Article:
Scientiae 2021 Virtual Conference - University of Amsterdam (9-12 giugno 2021)
Registrazione via Eventbrite fino al 31 maggio
ROUNDTABLE ON THE MOBILITY OF SCIENTIAE FROM EAST TO WEST
Mercoledì 9 giugno - 17.30-19.00
The aim of the roundtable is to connect geopolitics to the history of knowledge by throwing ideas around the mobility of Scientiae from East to West following the Turkish invasion of Constantinople which sealed the fall of the Eastern Roman Empire in 1453. Our assumptions are: (1) violence was its main cause; (2) European scholars who traced its history in the seventeenth century did it from a national-centred rather than a Euro-centric perspective. We look forward to a lively discussion.
Margherita Losacco - Padua - The Mobility of Greek Scientiae from Constantinople to Venice.
Setting the historiographical scene and locations: Constantinople and Venice. No comprehensive survey has been devoted so far to the mobility of the Greek manuscripts between East and West, in itself and as a factor of both the cultural shaping of Europe and the constitution of the main modern European libraries. The first part of this paper will draw a map of the multiple roads the Greek manuscripts took from the beginning of the 15th century up, and including to, the 18th. In its second part, it will take into consideration an extraordinarily representative case-study – namely, the Biblioteca Marciana in Venice. It will discuss how, when, and why this vast collection of manuscripts formed, along which directions, and through which figures (both individual and institutions) the about 1204 Greek manuscripts it holds came to the library.
Ottavia Mazzon - Padua - The Other Mobility of Greek Scientiae in the West.
Loans of Books in 16C Venice. What happened once these works arrived in the West through Southern Europe. While the widespread dissemination of the printing press in the first half of the 16th century made a large body of ancient texts available to an unprecedented number of scholars, many rare works, not yet printed, remained inaccessible due to lack of free library access. In 1544, the Libreria di San Marco in Venice established clear rules for book loan that granted readers with access to its manuscripts. This change is documented by the first systematic loan registers of the library: a systematic inquiry on the book loans here recorded, their borrowers, the use they made of library books (traced through the copies they made, annotations, and letter exchanges about their studies) will shed light on the impact a library collection had on the progress of scientific speculation in the central decades of the 16th century.
Raffaella Santi - Urbino - Thomas Hobbes on the Mobility of the Scientiae from East to West.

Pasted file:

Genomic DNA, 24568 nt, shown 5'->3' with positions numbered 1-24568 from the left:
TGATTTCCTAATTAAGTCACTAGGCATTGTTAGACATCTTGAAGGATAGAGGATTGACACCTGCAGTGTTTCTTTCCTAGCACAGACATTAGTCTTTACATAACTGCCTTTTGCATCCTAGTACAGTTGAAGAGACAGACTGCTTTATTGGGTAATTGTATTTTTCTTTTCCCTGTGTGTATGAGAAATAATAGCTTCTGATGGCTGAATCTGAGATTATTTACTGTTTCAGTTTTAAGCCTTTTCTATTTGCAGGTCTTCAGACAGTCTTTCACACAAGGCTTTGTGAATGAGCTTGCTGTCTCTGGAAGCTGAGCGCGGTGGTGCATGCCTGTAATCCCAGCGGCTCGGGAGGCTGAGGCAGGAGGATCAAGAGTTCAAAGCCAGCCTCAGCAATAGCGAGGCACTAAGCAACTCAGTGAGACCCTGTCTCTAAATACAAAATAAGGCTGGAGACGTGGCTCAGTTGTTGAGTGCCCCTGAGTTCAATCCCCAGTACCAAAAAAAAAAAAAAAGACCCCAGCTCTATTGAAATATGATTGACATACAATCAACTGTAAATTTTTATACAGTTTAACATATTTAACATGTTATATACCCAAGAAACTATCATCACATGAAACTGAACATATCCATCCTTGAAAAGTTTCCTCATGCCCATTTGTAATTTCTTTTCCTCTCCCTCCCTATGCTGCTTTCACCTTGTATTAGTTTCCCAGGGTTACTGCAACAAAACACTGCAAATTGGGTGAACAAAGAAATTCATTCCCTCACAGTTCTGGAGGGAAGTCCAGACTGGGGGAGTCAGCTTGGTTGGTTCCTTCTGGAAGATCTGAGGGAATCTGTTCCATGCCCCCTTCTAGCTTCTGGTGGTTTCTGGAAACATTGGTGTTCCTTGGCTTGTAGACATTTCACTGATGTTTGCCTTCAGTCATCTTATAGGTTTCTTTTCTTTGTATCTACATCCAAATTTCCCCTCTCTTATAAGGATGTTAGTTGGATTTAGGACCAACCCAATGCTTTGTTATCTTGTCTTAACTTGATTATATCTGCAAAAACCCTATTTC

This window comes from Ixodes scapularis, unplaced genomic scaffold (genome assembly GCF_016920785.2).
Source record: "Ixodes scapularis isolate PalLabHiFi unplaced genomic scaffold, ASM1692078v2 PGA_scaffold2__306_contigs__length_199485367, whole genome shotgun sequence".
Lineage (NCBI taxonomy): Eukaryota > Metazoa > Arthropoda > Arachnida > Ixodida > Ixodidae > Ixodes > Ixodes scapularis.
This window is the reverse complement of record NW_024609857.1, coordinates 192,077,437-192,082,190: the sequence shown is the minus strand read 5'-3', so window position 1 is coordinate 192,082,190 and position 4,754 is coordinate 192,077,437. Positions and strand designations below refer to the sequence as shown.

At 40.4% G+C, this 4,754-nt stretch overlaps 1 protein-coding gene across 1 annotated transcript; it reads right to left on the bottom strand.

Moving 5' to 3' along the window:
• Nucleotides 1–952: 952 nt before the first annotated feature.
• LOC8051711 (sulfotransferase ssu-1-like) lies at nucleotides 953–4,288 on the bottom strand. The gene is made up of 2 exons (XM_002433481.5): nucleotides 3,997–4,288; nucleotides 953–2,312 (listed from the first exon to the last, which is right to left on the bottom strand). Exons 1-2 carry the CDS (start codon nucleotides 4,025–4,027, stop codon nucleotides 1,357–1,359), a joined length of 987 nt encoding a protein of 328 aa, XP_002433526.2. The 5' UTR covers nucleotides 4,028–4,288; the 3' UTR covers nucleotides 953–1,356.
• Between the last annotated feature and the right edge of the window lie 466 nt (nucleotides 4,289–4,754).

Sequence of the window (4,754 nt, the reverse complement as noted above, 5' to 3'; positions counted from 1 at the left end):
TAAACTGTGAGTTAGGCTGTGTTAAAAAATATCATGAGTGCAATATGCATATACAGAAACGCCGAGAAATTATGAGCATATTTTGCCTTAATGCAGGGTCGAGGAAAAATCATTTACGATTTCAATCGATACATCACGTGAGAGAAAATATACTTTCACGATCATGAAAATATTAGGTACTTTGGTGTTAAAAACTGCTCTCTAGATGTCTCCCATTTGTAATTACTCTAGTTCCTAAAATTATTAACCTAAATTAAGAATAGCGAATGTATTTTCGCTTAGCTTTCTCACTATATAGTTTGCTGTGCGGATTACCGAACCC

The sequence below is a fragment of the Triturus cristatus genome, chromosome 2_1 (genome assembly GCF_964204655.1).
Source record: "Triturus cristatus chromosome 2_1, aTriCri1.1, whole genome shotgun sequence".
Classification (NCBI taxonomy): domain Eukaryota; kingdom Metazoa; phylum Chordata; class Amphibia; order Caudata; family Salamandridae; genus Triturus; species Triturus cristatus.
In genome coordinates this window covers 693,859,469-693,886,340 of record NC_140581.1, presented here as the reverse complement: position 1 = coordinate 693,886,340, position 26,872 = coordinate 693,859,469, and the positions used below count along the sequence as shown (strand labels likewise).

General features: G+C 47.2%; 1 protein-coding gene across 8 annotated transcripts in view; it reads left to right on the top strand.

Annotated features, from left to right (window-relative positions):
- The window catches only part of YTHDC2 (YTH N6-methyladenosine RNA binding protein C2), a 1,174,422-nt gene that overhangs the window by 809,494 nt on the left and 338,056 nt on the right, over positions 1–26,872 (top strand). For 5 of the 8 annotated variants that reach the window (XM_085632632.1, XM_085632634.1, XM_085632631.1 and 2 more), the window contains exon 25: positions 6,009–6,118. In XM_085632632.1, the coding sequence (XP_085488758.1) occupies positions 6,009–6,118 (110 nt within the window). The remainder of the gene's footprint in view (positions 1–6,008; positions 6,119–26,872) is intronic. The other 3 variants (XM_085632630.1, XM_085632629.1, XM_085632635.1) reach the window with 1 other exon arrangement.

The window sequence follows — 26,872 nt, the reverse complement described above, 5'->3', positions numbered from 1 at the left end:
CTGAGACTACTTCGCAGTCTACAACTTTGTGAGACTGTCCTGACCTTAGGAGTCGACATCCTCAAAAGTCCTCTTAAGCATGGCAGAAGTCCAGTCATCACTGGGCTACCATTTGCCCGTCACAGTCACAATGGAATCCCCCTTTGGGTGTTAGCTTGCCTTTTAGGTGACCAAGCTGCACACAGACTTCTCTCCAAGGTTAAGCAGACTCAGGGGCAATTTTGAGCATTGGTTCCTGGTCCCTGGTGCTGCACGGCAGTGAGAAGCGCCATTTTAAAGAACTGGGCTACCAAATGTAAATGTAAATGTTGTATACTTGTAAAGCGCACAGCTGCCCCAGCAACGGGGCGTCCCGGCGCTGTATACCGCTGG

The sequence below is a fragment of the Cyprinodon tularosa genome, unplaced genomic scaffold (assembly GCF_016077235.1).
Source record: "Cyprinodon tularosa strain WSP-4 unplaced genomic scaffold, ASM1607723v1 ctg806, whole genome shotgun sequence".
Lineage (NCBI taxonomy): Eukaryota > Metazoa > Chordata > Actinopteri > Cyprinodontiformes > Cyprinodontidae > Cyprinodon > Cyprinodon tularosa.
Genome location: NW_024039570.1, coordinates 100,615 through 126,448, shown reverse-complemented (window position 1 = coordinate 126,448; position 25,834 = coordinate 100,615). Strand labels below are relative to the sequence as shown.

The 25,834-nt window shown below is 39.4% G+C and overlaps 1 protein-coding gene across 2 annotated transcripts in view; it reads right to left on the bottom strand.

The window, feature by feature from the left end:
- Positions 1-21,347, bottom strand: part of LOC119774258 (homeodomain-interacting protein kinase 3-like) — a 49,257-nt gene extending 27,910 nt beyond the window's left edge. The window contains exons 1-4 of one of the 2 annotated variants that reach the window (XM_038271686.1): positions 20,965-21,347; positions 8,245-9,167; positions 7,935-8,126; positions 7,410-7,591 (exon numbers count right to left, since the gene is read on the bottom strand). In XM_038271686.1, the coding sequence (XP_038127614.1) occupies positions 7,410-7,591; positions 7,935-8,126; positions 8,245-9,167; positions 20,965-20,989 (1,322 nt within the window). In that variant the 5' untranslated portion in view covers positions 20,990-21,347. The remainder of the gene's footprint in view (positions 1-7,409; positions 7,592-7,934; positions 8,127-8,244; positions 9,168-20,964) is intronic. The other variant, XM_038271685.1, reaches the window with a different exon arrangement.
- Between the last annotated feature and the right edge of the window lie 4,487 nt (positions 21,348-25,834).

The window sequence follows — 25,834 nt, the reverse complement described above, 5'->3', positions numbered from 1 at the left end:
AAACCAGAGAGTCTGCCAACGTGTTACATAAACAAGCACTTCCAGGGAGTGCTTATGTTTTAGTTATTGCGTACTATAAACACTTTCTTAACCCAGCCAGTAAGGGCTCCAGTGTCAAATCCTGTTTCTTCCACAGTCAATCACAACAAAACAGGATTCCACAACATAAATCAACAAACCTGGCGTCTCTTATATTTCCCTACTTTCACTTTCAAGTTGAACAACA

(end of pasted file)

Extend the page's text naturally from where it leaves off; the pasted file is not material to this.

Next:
In the 17C it was common to insert a paragraph about the genealogy of knowledge in works of all kinds, from politics to religion, and from geography to cosmography. Thomas Hobbes had something special to say about it. Taking his cue from the mobility of the Scientiae from East to West, the English political thinker argued that his fellow countrymen should imitate the ancient Greeks, who always used their own vernacular language for both knowledge production and transmission. England, far from Turkish assaults onto Southern European, should thus become the new Greece from before the Turkish invasion. This paper will contribute to our exploration of the usefulness of the mobility prism in Scientiae studies by drawing attention to the link between early modern linguistic patriotism, geopolitics, and history of knowledge.
Vittoria Feola - Padua - The Uses of Narratives about Scientiae Mobility from East to West.
While it is indisputable that an important transfer of knowledge took place from East to West at the dawn of the European Renaissance, the scores of histories of knowledge which have been produced about it presented it in wildly differing terms. They reflected national European as opposed to Euro-centric aims, in a context of military confrontation against the East. Some displayed a genuine interest in the mechanics and logistics of manuscripts and books on the move from Costantinople to Venice, as exemplified in Peter Lambeck's narrative in 17C Vienna. Others were more openly politically-driven, and argued for the intellectual superiority of their own country once that transfer had taken place, as early members of the Royal Society of London did in many of their papers. The contexts of production of both kinds of narratives reflected the geopolitics affecting their authors. Starting from a discussion of Dmitri Levitin's arguments in Ancient Wisdom in the Age of the New Science, this round table will be focus on the impact of geopolitics onto both the mobility of Scientiae and on its scholarly representations. It is as relevant today as it was in early modern Europe.